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UWC’s Shining Star: Mmaki Jantjies On Changing The World Through STEM Education

Author: Nicklaus Kruger

UWC’s Prof Mmaki Jantjies is passionate about the potential of STEM and the Fourth Industrial Revolution to change the way we live, work and view the world – and her passion has earned her a spot among the Inside Education 100 South African Shining Stars.

(Published - 11 September 2020)

This probably won’t surprise you to hear - but COVID-19 has rapidly changed the world we live, work and learn. New models of learning and teaching have been adopted at a rapid pace, new tools and techniques have been devised, and innovative educators like the University of the Western Cape’s Professor Mmaki Jantjies have worked tirelessly to improve the lives of learners.

Those efforts have earned her a spot among the Inside Education 100 South African Shining Stars, exceptional youths who excel in their fields and in their dedication to serving society.

“It’s a great honour to be included in such esteemed company,” she said. “But I think for me, we don't necessarily strive for lists; instead, we strive to change peoples lives. If you do get listed then it simply means someone recognises your work. So in collaboration and in pursuing our passion, everything else such as this list follows.”

That’s certainly been the case in her career thus far.

Prof Mmaki Jantjies holds degrees from four universities in South Africa and beyond, and is one of the first black South African women to obtain a PhD in computer science. She has taught at three South African universities, and greatly contributed to research on mobile learning technology development for mathematics and science in South African schools, with a focus on multilingual content presentation.

Her passion for using technology to enable children from disadvantaged backgrounds to get access to online resources and championship of diversity in STEM have already earned her a spot among the #Inspiring50SA, the Mail & Guardian Young 200, and the Young Mandelas - among many other accolades.

“South Africa is just not producing enough human resources to address the pressing needs of STEM sectors,” she said. “We need doctors in rural communities; we need engineers who use sustainable solutions across sectors; and we need a new generation of African technology innovators.  There are many hindrances that affect learners’ access to these areas, so in focusing on education in STEM sectors, we hope that one day there will be a large uptake of these careers by children - who will become the leaders we need.”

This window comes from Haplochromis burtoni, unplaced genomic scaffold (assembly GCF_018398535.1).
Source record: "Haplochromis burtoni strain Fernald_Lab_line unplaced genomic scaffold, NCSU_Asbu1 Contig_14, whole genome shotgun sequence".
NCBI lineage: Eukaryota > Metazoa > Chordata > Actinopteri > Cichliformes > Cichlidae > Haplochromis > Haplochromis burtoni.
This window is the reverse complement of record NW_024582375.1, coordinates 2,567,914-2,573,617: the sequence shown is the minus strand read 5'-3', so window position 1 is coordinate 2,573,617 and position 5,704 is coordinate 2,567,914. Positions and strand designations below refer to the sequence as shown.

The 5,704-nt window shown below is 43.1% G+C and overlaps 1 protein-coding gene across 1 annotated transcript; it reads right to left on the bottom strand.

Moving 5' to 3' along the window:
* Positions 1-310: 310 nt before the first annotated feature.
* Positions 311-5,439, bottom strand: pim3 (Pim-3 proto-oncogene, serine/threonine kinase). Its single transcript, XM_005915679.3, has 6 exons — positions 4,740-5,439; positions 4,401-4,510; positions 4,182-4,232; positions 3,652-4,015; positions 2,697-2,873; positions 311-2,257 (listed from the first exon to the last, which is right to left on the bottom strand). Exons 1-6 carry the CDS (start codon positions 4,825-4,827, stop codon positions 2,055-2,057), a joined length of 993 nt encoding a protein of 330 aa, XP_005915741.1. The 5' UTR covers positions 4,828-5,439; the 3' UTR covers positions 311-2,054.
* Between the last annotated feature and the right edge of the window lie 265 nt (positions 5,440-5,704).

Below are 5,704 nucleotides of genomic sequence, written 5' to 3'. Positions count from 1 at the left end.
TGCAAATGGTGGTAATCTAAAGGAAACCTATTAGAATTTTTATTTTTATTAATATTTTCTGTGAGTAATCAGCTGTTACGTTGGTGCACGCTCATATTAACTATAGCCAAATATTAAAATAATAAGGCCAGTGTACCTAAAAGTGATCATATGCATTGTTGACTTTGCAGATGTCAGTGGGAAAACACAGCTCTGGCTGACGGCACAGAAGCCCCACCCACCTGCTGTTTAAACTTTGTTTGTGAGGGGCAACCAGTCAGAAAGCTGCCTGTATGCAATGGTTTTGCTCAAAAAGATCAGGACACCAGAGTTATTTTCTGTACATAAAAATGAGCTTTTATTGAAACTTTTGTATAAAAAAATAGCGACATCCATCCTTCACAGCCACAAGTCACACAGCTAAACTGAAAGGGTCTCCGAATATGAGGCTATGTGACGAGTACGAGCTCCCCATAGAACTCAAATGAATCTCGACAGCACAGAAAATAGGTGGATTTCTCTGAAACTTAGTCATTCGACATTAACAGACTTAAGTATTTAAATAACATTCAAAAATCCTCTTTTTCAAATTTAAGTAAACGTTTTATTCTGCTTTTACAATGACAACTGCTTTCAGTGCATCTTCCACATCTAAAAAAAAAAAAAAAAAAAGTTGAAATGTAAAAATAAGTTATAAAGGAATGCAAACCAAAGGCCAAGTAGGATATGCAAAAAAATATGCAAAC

Collaboration, Empowerment And Changing The World

Prof Jantjies is also the coordinator of the UWC Mozilla technology clubs for young girls. These clubs teach young girls and boys from  local communities to empower themselves through technology.  They also provide a safe space for children in Cape Town township high schools, empowering them with ICT skills, teaching them to be safe when online, imparting leadership skills and enabling them to make use of the web for their own betterment, and that of others.

“Unfortunately, the technology space tends to lack so much diversity and often feels exclusive –  so we wanted to stimulate the idea of having a career in tech, while providing the necessary skills and providing positive role models to follow,” she explained. “And even if they don’t choose a career in tech, they get the basics of tech before going on to university, while also creating a safe space where they can talk about issues affecting their communities.”

And now, she’s also founded a second organisation called Peo Ya Phetogo, which imparts these skills to teachers in schools.

“Having technology support initiatives can motivate learners and teachers alike, and spark interest among children to experiment with technology,” she noted. “And improving mathematics in high school is the first point of call in building confidence to deal with technology. And mentoring is a fundamental aspect of growth and experience for helping all of us attain our full potential.”

And lockdown hasn’t slowed her down. She has written about better use of technology in educating children at home and elsewhere; worked on innovative technology to teach the periodic table more effectively, especially for Xhosa-speaking students; advocated for and inspired women in science; and more.

She’s not planning on slowing down anytime soon.

“I think for me what I value is using my work to try and impact people's lives,” she noted. “I've had to learn that ‘wicked’ problems take years to address and only through collaboration will we move the needle in impacting society. So I always believe that even if I can change one person's life that for me means a lot. And being amongst other people who share the same passion is a real privilege for me.”

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